We built Sprintbase to help solve this problem. Team as well as individual performance analytics are visible to all team members. At a glance, it is clear who is doing what, how much time is being spent, and even how effective they are at applying core design thinking mindsets of collaboration, user-centricity, and visual thinking.
At each stage in the process, it’s clear to the team who we are “waiting on” to submit content, vote, or provide feedback.
This visibility creates a helpful social dynamic, which ensures the group as a whole can identify bottlenecks, agree how to change team accountabilities, and move forward together.
4. Faster feedback and iteration
At the end of a workshop, it is not uncommon to walk away with concrete actions to get feedback from users and other stakeholders on the resulting ideas and prototypes. This is definitely good practice, but there is often a lag between leaving the workshop and getting feedback, which can really stall momentum. When working remotely, this can be sped up dramatically, reaching more diverse sets of feedback providers than would ever be possible face-to-face.
After working with one of the largest brewing companies in the world, we heard that it would be great to go back to the restaurant, theatre and bar owners who were initially interviewed during the field research stage of the process to get their feedback on the initial prototypes that had emerged.
To facilitate this, we introduced a “Get Feedback” function in Sprintbase that allows the creator of a prototype to automatically send anyone (customer, colleague, sponsor, etc) a link to just that idea, and the prototype for which they want some feedback.
Feedback providers enter what they like, as well as what they wish could be better into a simple form included in the linked feedback page. This feedback is then automatically logged within that prototype in Sprintbase to enable the team to rapidly incorporate it in future iterations.
For the brewery project, over 20 unique feedback submissions were received on six different prototypes by the team in less than a week.
5. More tangible, actionable output
Finally, and perhaps most critically, there is the output. The answer to: What have we achieved?
At the end of a two-three day workshop, we’re left with a mountain of post-it notes and sketches on flipcharts. And of course there will be genius in there, but extracting it is a manual process, and invariably things get lost. Not just because sticky notes fell off a whiteboard, but because there is often little record of the teams’ conversations that led to these ideas, and prototypes are often of such low fidelity that they are difficult to interpret after the fact.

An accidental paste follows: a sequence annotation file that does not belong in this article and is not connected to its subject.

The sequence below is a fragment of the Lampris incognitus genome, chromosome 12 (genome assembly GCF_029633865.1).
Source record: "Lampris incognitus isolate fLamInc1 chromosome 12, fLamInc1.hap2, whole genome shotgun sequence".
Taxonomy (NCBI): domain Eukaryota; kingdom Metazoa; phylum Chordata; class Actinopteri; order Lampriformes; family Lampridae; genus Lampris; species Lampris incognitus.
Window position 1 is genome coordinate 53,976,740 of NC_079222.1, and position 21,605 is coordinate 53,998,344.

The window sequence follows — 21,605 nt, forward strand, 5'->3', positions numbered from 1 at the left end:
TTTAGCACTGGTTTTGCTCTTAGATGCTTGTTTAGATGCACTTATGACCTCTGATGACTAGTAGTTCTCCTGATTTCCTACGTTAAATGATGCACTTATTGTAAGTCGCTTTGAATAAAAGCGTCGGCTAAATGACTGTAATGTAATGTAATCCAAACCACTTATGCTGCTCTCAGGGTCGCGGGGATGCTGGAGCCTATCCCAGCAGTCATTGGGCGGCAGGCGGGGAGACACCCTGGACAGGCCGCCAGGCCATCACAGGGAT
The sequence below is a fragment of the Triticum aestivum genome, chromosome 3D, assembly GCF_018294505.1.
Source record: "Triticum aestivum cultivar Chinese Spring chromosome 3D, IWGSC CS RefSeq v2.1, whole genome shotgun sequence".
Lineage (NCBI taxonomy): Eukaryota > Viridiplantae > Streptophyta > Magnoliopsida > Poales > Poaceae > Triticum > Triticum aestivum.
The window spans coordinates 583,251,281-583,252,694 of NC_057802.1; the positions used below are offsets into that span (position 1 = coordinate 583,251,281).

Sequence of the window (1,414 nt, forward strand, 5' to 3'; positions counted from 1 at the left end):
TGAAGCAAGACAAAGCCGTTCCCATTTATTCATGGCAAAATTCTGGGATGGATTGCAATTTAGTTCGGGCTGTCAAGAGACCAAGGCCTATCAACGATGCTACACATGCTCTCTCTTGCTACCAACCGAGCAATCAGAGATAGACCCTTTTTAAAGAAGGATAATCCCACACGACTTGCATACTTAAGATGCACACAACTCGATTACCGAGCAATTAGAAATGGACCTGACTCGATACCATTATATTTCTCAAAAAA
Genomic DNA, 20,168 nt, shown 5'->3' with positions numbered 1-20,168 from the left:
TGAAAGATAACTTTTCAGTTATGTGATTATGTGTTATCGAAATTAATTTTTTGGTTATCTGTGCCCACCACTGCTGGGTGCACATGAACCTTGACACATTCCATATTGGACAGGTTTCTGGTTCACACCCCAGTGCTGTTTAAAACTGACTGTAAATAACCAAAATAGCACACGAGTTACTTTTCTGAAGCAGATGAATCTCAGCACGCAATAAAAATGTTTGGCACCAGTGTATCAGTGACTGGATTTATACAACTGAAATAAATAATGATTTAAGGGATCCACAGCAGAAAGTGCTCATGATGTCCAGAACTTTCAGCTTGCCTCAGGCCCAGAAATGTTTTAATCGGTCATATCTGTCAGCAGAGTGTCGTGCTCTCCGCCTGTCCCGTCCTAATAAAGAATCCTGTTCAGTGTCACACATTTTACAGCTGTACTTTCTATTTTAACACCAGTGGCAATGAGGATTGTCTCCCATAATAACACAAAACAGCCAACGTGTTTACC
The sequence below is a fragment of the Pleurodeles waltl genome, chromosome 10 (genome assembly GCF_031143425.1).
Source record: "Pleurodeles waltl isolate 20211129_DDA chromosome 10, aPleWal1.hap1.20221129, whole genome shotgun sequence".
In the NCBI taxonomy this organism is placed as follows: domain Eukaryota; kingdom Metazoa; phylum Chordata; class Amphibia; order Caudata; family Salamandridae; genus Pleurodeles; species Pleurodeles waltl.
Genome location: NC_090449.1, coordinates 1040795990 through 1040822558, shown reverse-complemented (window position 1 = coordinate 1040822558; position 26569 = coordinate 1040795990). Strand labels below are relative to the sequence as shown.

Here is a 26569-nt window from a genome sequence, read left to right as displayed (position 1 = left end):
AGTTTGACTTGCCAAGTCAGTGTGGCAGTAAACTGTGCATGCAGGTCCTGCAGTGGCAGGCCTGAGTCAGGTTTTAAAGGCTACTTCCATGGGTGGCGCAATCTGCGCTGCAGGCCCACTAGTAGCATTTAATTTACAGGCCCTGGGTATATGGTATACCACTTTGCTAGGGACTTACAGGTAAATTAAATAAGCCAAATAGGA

But when ideas were created digitally to begin with, they are immediately of higher fidelity, and come with a supporting description. Rough sketches can be photographed and annotated. In the same amount of time or less, slick digital assets can be created incorporating images, shapes, drawings and other media.
When you go remote using Sprintbase, every observation, insight, ‘How might we..?’ question, idea, prototype and implementation is captured in a detailed PDF report of the team’s entire journey, which you can download and share at any time.
Embrace the benefits going virtual brings
For many, remote working has been the norm for some time, but for others it’s become a sudden necessity, and has made for a challenging change.
But our experience shows us that, when it comes to design thinking, embracing the unique advantages of going virtual proves hugely beneficial for organizations.
Remote working allows more people to get involved in different projects, save time and money, and reduce environmental footprint. It also can also enable project teams to achieve more in less time, produce more tangible and actionable output, and pull together a compelling story that will help them secure buy-in for their ideas.
Face-to-face working will always have a hugely valuable role to play – in innovation and our wider working lives. But embracing remote design thinking now will enable more organizations to tackle more challenges, solve more problems and engage more people regardless of where they are based.
This guest article is from Sprintbase. Visit sprintbase.io to find out more and get your free trial, or email [email protected] to discuss how you can use the platform to do design thinking remotely with your team.